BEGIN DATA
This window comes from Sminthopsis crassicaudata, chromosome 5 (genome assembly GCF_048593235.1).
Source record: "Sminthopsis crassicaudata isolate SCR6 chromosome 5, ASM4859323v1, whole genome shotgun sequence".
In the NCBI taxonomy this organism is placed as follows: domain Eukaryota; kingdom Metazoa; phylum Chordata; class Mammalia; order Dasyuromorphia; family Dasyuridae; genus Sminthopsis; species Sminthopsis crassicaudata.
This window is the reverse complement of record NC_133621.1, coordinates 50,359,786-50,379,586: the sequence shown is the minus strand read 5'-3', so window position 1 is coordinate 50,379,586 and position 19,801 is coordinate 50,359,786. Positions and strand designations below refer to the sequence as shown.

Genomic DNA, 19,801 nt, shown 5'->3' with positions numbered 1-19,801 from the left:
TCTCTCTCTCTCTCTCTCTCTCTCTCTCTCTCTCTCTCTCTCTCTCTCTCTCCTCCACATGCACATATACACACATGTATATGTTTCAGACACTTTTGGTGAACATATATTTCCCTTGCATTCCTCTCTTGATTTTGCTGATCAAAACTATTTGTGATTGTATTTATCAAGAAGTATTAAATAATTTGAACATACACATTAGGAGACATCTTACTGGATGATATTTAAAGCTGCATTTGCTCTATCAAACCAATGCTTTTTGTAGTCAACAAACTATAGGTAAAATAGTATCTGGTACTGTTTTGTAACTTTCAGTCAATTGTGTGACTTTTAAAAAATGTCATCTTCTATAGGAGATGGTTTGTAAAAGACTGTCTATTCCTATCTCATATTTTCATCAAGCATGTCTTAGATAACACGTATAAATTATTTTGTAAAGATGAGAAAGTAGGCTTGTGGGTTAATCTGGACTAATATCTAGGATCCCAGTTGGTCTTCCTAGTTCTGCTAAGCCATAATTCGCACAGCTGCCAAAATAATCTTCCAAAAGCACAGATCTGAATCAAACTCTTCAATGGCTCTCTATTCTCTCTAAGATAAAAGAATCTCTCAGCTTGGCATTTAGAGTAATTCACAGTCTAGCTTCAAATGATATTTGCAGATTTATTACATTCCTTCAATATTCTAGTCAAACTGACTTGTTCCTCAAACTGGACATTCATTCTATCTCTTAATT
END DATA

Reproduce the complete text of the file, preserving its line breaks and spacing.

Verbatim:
This window comes from Sminthopsis crassicaudata, chromosome 5 (genome assembly GCF_048593235.1).
Source record: "Sminthopsis crassicaudata isolate SCR6 chromosome 5, ASM4859323v1, whole genome shotgun sequence".
In the NCBI taxonomy this organism is placed as follows: domain Eukaryota; kingdom Metazoa; phylum Chordata; class Mammalia; order Dasyuromorphia; family Dasyuridae; genus Sminthopsis; species Sminthopsis crassicaudata.
This window is the reverse complement of record NC_133621.1, coordinates 50,359,786-50,379,586: the sequence shown is the minus strand read 5'-3', so window position 1 is coordinate 50,379,586 and position 19,801 is coordinate 50,359,786. Positions and strand designations below refer to the sequence as shown.

Genomic DNA, 19,801 nt, shown 5'->3' with positions numbered 1-19,801 from the left:
TCTCTCTCTCTCTCTCTCTCTCTCTCTCTCTCTCTCTCTCTCTCTCTCTCTCCTCCACATGCACATATACACACATGTATATGTTTCAGACACTTTTGGTGAACATATATTTCCCTTGCATTCCTCTCTTGATTTTGCTGATCAAAACTATTTGTGATTGTATTTATCAAGAAGTATTAAATAATTTGAACATACACATTAGGAGACATCTTACTGGATGATATTTAAAGCTGCATTTGCTCTATCAAACCAATGCTTTTTGTAGTCAACAAACTATAGGTAAAATAGTATCTGGTACTGTTTTGTAACTTTCAGTCAATTGTGTGACTTTTAAAAAATGTCATCTTCTATAGGAGATGGTTTGTAAAAGACTGTCTATTCCTATCTCATATTTTCATCAAGCATGTCTTAGATAACACGTATAAATTATTTTGTAAAGATGAGAAAGTAGGCTTGTGGGTTAATCTGGACTAATATCTAGGATCCCAGTTGGTCTTCCTAGTTCTGCTAAGCCATAATTCGCACAGCTGCCAAAATAATCTTCCAAAAGCACAGATCTGAATCAAACTCTTCAATGGCTCTCTATTCTCTCTAAGATAAAAGAATCTCTCAGCTTGGCATTTAGAGTAATTCACAGTCTAGCTTCAAATGATATTTGCAGATTTATTACATTCCTTCAATATTCTAGTCAAACTGACTTGTTCCTCAAACTGGACATTCATTCTATCTCTTAATT